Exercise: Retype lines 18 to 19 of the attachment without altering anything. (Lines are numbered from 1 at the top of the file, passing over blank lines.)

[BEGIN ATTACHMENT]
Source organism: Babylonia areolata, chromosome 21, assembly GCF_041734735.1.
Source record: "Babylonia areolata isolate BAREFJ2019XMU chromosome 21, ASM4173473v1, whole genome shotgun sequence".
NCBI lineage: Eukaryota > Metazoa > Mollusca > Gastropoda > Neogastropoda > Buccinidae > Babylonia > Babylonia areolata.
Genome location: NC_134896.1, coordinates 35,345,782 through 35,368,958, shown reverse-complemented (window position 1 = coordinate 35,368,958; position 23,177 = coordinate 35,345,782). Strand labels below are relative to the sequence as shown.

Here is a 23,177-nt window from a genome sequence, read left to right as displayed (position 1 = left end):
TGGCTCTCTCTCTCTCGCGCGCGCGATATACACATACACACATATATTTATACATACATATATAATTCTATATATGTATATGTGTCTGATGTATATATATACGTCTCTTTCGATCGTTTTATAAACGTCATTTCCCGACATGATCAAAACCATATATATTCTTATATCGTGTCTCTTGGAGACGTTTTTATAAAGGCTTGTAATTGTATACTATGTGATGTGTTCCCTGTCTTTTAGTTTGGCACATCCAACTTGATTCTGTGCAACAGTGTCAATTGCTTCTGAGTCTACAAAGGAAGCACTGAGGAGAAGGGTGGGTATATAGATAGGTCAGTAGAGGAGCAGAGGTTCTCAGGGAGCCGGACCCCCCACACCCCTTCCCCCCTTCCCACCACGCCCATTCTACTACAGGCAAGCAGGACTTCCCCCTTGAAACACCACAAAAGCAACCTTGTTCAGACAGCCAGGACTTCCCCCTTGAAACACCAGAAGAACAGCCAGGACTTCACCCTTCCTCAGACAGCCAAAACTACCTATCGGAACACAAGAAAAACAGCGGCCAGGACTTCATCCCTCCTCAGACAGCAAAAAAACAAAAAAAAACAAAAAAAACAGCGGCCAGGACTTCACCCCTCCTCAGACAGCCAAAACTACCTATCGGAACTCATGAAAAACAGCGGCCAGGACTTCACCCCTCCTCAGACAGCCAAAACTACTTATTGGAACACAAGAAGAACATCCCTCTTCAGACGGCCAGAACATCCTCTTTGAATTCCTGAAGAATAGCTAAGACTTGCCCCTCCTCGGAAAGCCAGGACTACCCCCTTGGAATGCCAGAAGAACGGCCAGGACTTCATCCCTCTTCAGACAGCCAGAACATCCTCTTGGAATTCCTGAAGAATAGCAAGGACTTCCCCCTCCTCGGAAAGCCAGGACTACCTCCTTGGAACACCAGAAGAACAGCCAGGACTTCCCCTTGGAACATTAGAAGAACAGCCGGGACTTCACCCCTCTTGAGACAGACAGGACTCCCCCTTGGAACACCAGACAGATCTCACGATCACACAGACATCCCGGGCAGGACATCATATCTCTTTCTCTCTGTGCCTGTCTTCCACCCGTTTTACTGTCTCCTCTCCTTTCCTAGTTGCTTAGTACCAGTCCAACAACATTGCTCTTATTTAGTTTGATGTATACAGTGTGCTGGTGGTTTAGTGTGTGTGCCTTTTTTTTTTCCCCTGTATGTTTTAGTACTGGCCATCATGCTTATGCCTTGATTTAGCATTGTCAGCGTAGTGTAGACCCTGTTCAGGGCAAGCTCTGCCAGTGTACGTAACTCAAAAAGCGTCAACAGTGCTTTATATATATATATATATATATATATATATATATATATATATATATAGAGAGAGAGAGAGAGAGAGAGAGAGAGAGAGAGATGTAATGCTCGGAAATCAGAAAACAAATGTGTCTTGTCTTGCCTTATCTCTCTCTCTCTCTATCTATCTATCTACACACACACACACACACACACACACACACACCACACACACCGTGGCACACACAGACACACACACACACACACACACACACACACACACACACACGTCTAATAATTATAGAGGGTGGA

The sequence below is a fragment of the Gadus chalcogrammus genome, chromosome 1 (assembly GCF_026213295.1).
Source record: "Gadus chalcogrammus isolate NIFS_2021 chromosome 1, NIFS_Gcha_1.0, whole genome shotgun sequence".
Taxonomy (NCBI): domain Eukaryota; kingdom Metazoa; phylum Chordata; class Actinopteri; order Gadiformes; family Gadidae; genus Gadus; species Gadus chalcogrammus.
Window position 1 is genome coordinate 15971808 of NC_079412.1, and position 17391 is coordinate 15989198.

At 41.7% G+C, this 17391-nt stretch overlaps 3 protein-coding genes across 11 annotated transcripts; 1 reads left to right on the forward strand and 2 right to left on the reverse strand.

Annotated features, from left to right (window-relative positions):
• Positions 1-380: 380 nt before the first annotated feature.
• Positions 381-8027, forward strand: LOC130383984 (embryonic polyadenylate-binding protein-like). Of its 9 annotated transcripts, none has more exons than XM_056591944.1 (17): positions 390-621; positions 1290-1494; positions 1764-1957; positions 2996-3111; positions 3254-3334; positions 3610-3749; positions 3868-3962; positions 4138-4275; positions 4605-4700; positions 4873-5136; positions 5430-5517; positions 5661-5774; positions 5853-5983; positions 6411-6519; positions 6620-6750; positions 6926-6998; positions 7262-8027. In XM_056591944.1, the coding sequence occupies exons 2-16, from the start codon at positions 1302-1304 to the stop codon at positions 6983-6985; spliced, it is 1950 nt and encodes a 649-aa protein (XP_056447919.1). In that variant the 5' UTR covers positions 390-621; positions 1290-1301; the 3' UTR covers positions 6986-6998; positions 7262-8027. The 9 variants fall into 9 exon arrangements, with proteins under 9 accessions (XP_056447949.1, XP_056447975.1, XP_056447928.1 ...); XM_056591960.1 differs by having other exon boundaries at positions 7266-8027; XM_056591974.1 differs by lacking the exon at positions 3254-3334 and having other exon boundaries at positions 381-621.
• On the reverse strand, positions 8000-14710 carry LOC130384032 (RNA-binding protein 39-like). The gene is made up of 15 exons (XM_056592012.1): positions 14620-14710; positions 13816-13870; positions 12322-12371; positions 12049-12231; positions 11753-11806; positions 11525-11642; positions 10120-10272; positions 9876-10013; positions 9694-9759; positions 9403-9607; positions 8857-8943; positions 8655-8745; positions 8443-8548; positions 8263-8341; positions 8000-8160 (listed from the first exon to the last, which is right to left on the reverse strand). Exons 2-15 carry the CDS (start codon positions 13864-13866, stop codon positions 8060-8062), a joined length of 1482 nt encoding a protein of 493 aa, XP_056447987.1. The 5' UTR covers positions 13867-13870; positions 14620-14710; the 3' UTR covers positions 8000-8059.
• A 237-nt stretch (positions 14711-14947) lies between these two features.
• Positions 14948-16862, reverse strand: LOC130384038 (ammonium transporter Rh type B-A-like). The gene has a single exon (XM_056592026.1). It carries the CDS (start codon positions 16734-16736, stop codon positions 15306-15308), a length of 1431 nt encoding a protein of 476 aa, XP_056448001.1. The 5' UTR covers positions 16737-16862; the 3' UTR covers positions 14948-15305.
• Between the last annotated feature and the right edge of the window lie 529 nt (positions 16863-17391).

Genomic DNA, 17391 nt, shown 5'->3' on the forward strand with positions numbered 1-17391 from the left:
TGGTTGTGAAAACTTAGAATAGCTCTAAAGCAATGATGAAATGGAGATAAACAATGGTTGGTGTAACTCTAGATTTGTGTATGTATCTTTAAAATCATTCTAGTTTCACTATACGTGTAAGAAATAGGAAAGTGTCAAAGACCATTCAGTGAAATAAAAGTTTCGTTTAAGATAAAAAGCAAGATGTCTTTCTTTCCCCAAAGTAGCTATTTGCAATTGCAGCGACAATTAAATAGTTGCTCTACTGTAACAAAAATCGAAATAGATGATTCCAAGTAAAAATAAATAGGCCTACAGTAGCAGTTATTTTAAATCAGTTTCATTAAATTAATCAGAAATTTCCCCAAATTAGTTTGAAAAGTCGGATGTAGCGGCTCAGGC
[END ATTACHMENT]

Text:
• Between the last annotated feature and the right edge of the window lie 529 nt (positions 16863-17391).

Genomic DNA, 17391 nt, shown 5'->3' on the forward strand with positions numbered 1-17391 from the left: